JURIST Guest Columnist Raneta Lawson Mack
of Creighton University School of Law says that in order to reconcile the procedural disparities inherent to the collision between inquisitorial and adversarial systems, the European Arrest Warrant can and should provide mechanisms to obtain dismissal of warrants issued based upon processes that were undertaken without notice to the person and which a reasonable person under the circumstances would not expect to occur...
he recent case of Deborah Dark, a grandmother currently residing in the UK and wanted in France for a crime she was convicted of in absentia 20 years ago, exposed some procedural loopholes in the European Arrest Warrant (EAW) surrender policies. Ms. Dark was arrested at the French border in 1989 and charged with a drug offense. After a trial in France, she was found not guilty and released from jail, and she returned to her home in the UK. At that point, Ms. Dark likely had no reason to expect that her case in France would proceed any further. From her perspective as a citizen of the UK, the term "acquittal" probably meant finality just as it would to any person with a common law orientation. Indeed, at that time, except in very rare circumstances, an appeal from an acquittal was not possible in the UK, and the finality of such judgments was recognized as a fundamental component of due process and liberty guarantees.
However, the inquisitorial system in France permits the prosecutor to appeal acquittals in certain cases as a matter of course. Therefore, the fact that the prosecutor appealed Ms. Dark's case would not have been unusual in the French system, and likely would have been expected in certain cases. But, only individuals familiar with France's inquisitorial system would have had this knowledge or expectation, and that category of individuals seemingly did not include Ms. Dark. Moreover, to compound the discrepancy between the UK and French criminal justice systems, it appears that the French courts did not provide Ms. Dark with notice of the appeal. In 1990, Ms. Dark's acquittal was overturned. She was convicted in absentia and ordered to serve six years for the drug offense. In 2005, France obtained an EAW for Ms. Dark's surrender to serve the sentence that had been imposed 15 years earlier.
Ms. Dark first became aware of the EAW when she was arrested in Spain in 2008. She spent one month in prison in Madrid before the Spanish court refused to execute the EAW because of unreasonable delay and the potential for unfairness to Ms. Dark. She was released and returned to the UK, where she was arrested yet again. The UK court similarly refused extradition due to the passage of time between the conviction and the securing of the EAW. The UK court was also concerned that Ms. Dark would likely suffer undue prejudice upon retrial if extradited. To date, the EAW is still outstanding and Ms. Dark's ability to freely move about the EU has been significantly curtailed because authorities in EU Member states are required to detain her upon entry into their countries.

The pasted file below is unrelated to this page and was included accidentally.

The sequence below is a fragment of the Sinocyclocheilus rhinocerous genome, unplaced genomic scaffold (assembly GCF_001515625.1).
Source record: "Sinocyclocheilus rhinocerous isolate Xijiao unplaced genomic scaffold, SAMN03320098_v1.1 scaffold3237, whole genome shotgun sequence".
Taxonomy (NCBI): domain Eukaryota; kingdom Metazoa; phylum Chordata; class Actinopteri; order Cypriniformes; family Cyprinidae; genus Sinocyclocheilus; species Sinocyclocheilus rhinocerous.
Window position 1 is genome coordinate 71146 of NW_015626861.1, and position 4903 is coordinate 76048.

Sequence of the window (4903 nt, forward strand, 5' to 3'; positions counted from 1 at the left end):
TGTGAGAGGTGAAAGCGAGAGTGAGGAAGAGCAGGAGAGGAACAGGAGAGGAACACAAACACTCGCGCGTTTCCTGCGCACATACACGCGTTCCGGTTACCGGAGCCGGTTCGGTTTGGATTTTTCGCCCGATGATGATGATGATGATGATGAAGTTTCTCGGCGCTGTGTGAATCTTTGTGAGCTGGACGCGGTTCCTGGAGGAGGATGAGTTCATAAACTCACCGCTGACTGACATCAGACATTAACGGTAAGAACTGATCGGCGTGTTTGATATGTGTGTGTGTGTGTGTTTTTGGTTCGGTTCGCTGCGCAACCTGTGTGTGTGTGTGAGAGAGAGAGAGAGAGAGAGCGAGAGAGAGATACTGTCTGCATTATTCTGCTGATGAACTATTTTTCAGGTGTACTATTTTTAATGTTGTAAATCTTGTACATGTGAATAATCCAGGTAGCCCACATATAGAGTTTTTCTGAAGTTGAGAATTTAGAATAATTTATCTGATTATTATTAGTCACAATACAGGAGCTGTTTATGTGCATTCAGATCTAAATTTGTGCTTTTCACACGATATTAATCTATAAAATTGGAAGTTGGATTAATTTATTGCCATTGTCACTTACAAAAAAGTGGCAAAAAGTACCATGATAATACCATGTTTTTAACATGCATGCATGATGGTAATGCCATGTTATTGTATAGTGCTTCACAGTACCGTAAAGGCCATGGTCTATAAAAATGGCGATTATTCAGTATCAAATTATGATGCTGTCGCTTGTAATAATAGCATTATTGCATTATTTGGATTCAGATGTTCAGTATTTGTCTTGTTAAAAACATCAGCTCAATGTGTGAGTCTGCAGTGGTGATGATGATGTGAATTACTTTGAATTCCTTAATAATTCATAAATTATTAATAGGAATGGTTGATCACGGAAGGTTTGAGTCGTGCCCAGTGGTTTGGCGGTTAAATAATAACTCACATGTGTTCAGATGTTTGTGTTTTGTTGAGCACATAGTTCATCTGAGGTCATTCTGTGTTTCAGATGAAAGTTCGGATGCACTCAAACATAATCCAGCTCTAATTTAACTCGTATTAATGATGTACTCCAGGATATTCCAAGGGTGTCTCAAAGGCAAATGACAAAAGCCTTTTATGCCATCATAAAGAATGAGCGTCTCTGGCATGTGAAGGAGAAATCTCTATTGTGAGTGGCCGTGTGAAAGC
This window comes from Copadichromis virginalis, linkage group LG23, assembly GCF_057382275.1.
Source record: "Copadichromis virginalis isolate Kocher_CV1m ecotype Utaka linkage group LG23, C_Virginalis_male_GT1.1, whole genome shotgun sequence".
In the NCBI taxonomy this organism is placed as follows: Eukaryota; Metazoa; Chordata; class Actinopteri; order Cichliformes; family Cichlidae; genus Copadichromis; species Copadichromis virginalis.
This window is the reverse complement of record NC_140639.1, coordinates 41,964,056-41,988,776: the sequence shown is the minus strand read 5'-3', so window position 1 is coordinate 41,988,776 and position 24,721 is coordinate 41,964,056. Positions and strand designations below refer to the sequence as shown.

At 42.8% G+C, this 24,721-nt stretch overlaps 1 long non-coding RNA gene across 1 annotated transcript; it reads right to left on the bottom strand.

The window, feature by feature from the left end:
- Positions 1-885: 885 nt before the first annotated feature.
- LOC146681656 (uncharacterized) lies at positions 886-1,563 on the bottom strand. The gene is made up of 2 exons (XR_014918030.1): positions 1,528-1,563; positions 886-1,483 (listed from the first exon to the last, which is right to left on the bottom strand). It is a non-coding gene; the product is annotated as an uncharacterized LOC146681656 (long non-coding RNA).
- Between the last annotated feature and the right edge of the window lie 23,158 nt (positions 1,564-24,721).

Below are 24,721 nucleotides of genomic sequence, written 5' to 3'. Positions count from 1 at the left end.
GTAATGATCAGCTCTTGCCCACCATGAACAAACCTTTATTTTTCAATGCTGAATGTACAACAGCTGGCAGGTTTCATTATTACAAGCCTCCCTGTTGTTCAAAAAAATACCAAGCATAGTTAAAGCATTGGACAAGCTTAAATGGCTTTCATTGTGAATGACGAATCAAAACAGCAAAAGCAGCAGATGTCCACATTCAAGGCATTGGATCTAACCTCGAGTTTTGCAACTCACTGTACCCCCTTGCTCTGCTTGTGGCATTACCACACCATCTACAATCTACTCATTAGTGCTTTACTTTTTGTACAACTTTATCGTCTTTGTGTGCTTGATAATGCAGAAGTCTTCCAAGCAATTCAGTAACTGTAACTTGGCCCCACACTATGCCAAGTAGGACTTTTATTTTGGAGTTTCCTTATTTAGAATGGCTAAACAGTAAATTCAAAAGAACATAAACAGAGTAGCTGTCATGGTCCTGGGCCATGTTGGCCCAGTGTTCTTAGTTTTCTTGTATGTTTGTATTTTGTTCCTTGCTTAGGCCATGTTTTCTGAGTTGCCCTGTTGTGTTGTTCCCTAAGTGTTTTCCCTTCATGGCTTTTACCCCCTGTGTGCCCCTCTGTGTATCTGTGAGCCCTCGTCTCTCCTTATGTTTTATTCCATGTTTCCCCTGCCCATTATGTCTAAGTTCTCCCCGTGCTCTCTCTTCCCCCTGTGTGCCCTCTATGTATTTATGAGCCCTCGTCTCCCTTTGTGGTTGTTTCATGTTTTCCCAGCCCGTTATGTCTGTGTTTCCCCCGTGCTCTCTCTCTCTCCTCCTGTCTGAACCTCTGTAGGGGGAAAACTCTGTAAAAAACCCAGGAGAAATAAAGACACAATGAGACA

There are at least four options available to Ms. Dark at this juncture:
1. She can remain in the UK secure in the knowledge that she will not be extradited. But, according to Ms. Dark, this option isn't practical because she has an ailing father in Spain whom she would like to visit and care for. Although a court in Spain has refused to extradite Ms. Dark, there is no guarantee that she would not be detained again in Spain because the EAW is still in effect.
2. She can allow herself to be extradited back to France. Pursuant to Article 5 (1) of the EAW Framework Decision, she is guaranteed an opportunity to apply for retrial if the sentence or detention order was imposed in absentia. However, this is another problematic course of action for Ms. Dark because her original trial occurred 20 years ago and the potential for witness unavailability and stale evidence is very high.
3. She can allow herself to be extradited back to France on the condition that she can return to the UK to serve her sentence pursuant to Article 5(3) of the EAW Framework Decision. This option is not acceptable to Ms. Dark because from her perspective an acquittal means a final judgment that a person is not guilty. Of course, in France an acquittal may not necessarily represent the final judgment in a criminal case.
4. She can petition the French courts to dismiss the EAW, thus releasing Member States from the obligation to detain her. This appears to be the approach she is taking at this point, but there is no clear process for an individual to raise such challenges short of surrendering to the EAW. Instead, the EAW contemplates dialogue and cooperation between judicial authorities in Member States. Therefore, it is unclear whether this approach will be effective and until the EAW is dismissed each Member State is required to comply with its terms.
While this unfortunate scenario presents several issues that will undoubtedly need to be resolved within the EAW Framework Decision, at the heart of the case is a collision between two justice systems: the inquisitorial system which permits retrials after acquittal and the adversarial system which, for the most part, adheres to principles of double jeopardy. The EAW certainly cannot take into account all of the procedural disparities among criminal justice systems across the EU. But it can and should provide mechanisms (short of surrender) to obtain dismissal of warrants issued based upon processes that were undertaken without notice to the person and which a reasonable person under the circumstances would not expect to occur. Fairness and justice dictate that diverging procedural approaches should not be taken advantage of to the detriment of Member State citizens. Raneta Lawson Mack is a professor at the Creighton University School of Law and author of
Comparative Criminal Procedure; History, Processes and case Studies (W.S. Hein, 2008)